Monday, January 15, 2007

A Note on Integration after Martin Luther King Day

Posted by Cardozo

Encourage minority friends to bid for homes in your neighborhood that are for sale, or invite them to join you in your vacation areas. Help figure out how more than one individual or family from a particular underrepresented group might come along, so that your friends are not - yet again - the only minorities in the room, on the street, at the party, on the slopes, in the store, on the beach.

Look, I know it can seem artificial consciously to consider race or ethnic background. But simply not thinking about integration is a failing tactic in much of America.

Rob McCord penned the above in yesterday's Philadelphia Inquirer, and I cite it, Bush, in order to celebrate naivete.

In an interview on NPR's Talk of the Nation, McCord suggested that naivete might not be such a bad thing. Or rather, that what is commonly thought of as naive (like the above plea for renewed integration driven by individuals acting in good conscience) might actually be far-sightedness.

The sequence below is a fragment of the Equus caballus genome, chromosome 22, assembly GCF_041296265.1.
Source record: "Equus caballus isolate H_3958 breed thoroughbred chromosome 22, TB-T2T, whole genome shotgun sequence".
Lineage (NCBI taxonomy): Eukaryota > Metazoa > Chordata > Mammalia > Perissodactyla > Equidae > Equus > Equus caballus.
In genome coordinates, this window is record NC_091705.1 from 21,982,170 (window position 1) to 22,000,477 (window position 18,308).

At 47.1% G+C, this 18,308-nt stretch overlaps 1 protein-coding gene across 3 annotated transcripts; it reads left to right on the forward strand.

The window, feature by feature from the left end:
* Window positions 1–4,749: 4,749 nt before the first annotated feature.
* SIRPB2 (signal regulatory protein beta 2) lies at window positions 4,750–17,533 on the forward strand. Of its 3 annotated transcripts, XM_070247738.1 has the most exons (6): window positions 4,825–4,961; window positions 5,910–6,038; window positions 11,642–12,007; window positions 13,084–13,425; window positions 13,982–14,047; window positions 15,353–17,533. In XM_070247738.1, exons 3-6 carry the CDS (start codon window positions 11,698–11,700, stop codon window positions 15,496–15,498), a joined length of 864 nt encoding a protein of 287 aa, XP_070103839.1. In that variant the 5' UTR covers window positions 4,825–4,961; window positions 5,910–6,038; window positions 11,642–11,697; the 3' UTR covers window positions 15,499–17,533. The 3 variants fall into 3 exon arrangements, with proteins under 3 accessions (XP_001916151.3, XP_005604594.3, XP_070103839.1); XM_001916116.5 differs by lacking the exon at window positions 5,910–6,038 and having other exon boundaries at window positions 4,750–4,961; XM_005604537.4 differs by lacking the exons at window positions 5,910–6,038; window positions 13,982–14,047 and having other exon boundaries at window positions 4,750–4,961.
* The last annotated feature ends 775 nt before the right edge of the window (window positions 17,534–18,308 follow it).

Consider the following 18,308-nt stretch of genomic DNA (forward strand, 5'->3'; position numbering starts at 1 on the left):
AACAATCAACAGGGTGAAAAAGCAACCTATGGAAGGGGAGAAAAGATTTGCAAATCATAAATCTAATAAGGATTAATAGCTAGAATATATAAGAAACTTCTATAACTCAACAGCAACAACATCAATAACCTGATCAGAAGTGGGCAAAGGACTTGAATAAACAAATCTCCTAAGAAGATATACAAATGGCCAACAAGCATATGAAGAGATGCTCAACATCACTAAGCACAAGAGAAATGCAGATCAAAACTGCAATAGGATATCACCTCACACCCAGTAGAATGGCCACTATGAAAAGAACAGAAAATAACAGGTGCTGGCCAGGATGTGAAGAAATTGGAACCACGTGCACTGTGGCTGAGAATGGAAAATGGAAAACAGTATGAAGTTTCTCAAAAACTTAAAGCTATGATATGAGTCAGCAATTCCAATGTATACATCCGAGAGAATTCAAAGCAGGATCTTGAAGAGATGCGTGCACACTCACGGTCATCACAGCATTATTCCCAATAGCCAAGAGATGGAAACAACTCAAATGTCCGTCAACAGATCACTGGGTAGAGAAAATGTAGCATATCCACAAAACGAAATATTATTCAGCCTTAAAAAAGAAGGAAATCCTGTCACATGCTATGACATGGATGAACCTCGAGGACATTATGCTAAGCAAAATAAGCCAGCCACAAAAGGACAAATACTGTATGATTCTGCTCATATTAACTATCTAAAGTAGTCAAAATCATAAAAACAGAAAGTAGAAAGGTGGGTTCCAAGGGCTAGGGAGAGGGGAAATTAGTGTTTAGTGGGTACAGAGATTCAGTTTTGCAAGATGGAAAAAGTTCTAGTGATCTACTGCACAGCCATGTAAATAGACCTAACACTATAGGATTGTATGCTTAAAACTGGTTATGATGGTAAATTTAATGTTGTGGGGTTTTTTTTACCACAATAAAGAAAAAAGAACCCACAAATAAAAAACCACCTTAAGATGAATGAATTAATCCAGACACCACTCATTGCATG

With this I wholly agree. Despite those annoyingly oft-quoted words of John Maynard Keynes about us all being dead in the long run, the true difference makers always assume that even dramatic social changes can happen in the short run. And sometimes they do, in spite of those who scoff at the naivete of well-intentioned idealism.

Say what you will, Bush, about McCord's idealism. There's nothing very nuanced about it. But maybe nuance is overrated - a product of an overmediated culture, perhaps. After all, how can pundits keep selling books, or editorialists keep writing editorials, if all they do is repeat those simple truths with the power to change everything if only they were put into actual practice?

McCord's words are truth, aren't they, Bush? If everyone who despises the continuing segregation in America were to integrate their own lives in any substantial way, the forces preserving segregation would dissolve proportionately.

I just wanted to take this opportunity to thank McCord for risking the label of naivete and appealing to those who would act, to act. And for leading by example.

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